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Study reveals ecological keys of a peculiar luminous moss

Schistostega pennata under a chestnut tree in Muñís de Lugo. Photo: Eduardo Díaz

A scientific team led by a researcher from the Estación Biológica de Doñana - CSIC has compiled all data available for Schistostega pennata, so-called goblin's gold, and created species distribution models in the Iberian Peninsula

This unique plant is distributed in only a few areas of the Iberian Peninsula, especially in the north and northwest, and its ecology is still poorly known. Many of its populations are threatened by human activity.


Schistostega pennata, commonly called ‘luminous moss' or ‘goblin's gold' is an unique species. It grows in shady areas, mainly at the entrance to caves, mines or natural and artificial hollows. It is recognisable because it reflects the little light it receives, creating a shimmering green glow. Despite its singularity, little is known about its ecology. To learn more about this species, a scientific team led by the Estación Biológica de Doñana - CSIC has compiled all the available information about it, modelled its distribution in the Iberian Peninsula and outlined certain aspects of its future conservation. Like many other species, it is in decline and could be disappearing.

Initially, the researchers located 26 new populations of Schistostega pennata on the Iberian Peninsula thanks to the records provided by several biodiversity observation platforms and their own observations, making a total of 73 identified so far on the Peninsula. Most of them are found in areas with abundant rainfall, mild temperatures and oceanic influence, and always in shady areas. In addition, the team has created a distribution model to find out which areas could be suitable for this luminescent moss to proliferate. According to the results, although its distribution would be concentrated in the coastal area of the north and northwest of the Iberian Peninsula, some Mediterranean areas in the centre-south and northeast of the Peninsula could also be suitable for this species, depending on whether they adjust to the specific climatic conditions it needs to develop. This is the first approximation to its potential distribution, not only for the Iberian but for the whole world, so these results are essential for carrying out surveys to learn more about the species and locate future populations.

By examining these populations, the scientific team also observed that this species could be facing conservation problems. In fact, one of the populations located in Beade (Vigo) is at risk of disappearing due to the construction of a road planned in a new urban development plan. "We have found that many of their populations are threatened by anthropization and some of them could soon disappear," says researcher Jairo Robla, first author of the study. "They face constant trampling, the threat of infrastructures constructions, vandalism, water extraction... Their habitat is so specific that any slight disturbance can seriously affect them. Given that it is a rare species in our territory, knowing where it is and where we could find new populations is very important to continue studying it in the future".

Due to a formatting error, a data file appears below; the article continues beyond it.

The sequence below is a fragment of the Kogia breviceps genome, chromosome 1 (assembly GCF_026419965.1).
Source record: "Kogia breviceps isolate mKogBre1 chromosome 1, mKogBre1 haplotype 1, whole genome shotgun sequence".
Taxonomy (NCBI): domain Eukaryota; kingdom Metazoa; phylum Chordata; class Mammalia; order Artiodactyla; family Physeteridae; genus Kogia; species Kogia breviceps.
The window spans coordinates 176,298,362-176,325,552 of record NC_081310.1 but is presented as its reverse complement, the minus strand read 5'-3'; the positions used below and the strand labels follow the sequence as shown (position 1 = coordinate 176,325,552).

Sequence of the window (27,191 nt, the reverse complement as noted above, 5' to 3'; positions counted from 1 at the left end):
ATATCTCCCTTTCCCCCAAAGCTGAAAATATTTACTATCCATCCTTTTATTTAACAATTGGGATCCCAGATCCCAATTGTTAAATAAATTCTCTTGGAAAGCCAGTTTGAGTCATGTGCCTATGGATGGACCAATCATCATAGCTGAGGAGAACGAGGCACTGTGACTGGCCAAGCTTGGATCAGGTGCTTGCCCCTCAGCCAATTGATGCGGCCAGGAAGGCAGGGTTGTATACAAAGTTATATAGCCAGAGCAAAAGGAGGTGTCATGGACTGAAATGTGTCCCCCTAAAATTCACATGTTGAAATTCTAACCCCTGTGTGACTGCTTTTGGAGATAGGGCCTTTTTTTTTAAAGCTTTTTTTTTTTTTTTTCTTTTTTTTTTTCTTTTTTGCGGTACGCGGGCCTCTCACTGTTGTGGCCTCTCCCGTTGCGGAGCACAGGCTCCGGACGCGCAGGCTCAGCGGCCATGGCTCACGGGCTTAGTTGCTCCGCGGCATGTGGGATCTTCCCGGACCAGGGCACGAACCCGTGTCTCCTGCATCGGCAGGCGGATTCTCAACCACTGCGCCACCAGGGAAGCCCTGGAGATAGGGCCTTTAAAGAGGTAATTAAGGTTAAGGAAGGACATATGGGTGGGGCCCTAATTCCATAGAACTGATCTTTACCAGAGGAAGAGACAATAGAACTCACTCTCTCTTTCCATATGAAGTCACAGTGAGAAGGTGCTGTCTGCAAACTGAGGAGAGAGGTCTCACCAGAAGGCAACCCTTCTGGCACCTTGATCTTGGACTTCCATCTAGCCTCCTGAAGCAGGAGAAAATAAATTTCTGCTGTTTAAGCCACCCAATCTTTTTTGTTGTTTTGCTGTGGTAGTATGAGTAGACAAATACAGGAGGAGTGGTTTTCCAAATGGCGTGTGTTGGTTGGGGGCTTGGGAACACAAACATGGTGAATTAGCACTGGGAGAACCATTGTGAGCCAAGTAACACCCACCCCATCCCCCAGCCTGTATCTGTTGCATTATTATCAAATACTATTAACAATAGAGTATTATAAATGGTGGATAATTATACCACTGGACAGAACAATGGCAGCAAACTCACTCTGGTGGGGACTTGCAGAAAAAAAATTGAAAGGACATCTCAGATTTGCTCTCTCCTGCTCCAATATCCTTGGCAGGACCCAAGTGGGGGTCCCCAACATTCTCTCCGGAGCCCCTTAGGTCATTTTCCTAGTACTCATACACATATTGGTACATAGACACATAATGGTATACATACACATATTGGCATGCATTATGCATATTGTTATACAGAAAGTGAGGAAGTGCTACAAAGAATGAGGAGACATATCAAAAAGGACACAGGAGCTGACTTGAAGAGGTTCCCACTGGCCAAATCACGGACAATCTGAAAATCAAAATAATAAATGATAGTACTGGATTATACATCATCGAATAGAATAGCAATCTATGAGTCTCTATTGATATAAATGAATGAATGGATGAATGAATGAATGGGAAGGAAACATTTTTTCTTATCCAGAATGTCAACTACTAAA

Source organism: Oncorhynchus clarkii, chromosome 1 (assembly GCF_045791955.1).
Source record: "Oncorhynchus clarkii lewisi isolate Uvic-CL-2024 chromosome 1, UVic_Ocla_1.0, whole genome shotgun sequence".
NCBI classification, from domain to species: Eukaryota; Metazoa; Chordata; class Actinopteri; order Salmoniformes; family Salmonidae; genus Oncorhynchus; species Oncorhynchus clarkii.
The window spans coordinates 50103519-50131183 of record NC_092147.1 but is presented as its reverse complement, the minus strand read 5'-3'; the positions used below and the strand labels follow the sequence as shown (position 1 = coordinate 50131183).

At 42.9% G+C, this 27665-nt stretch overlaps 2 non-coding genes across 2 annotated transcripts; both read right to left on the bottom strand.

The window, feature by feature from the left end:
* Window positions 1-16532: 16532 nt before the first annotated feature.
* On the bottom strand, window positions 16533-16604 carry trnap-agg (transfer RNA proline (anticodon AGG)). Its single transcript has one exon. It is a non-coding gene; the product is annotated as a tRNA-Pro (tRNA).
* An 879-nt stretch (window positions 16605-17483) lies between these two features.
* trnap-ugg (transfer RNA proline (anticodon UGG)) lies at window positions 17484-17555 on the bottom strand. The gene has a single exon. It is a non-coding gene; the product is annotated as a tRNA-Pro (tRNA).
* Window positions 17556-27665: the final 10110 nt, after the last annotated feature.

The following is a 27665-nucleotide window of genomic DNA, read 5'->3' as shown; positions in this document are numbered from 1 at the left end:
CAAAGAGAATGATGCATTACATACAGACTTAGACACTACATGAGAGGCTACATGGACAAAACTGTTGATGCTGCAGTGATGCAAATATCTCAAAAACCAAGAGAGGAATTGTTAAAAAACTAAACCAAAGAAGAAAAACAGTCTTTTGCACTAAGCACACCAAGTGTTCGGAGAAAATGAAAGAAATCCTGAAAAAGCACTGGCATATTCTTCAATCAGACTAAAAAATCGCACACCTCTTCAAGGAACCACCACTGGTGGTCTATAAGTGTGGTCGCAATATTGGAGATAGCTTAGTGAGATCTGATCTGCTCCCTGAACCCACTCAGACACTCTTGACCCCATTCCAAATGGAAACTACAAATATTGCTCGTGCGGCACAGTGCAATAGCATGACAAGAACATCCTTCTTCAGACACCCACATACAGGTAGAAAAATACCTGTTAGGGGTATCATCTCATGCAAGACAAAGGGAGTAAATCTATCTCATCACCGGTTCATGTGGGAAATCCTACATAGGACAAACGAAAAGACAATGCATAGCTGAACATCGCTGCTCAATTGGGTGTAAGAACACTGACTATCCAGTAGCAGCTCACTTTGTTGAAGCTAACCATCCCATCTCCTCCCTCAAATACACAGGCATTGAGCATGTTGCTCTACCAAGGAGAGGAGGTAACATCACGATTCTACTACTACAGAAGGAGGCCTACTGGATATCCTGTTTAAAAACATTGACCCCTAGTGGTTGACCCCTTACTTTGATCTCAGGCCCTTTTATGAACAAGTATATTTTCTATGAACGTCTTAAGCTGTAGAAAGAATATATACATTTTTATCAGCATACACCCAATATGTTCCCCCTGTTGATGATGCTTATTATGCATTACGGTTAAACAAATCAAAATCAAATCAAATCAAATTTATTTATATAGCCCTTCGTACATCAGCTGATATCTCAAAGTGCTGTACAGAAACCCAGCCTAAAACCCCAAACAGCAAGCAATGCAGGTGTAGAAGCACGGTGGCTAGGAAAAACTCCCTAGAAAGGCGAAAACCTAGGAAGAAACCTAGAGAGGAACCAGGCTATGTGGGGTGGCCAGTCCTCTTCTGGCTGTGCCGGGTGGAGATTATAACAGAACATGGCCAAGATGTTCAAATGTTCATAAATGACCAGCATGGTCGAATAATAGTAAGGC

In addition to these human impacts, climate change, together with rising temperatures and low rainfall, is also affecting this species. It is believed that the populations of this luminescent moss could be declining and it is already considered as "vulnerable" such in the Spanish Red Book of Bryophytes, although it currently lacks effective legal protection. "This species makes us realise the need to study and get to know the biodiversity that we found in our surroundings, which is surprising indeed, but which we usually overlook", says the researcher. "Of course, we will continue to fight for legal protection in accordance with its vulnerable status and its biological and ecological singularity."

The location of the new populations of Schistostega pennata would have been impossible without the selfless contribution of many people who uploaded their observations to platforms such as, iNaturalist or Global Biodiversiy Information Facility (GBIF). The researchers encourage anyone who sees this species to upload their observations to these citizen science platforms and to contact them to continue gathering information on this species in the future. "Only by getting to know where this unique species really is will we be able to draw up better conservation plans for the future. All help is welcome," concludes researcher Jairo Robla.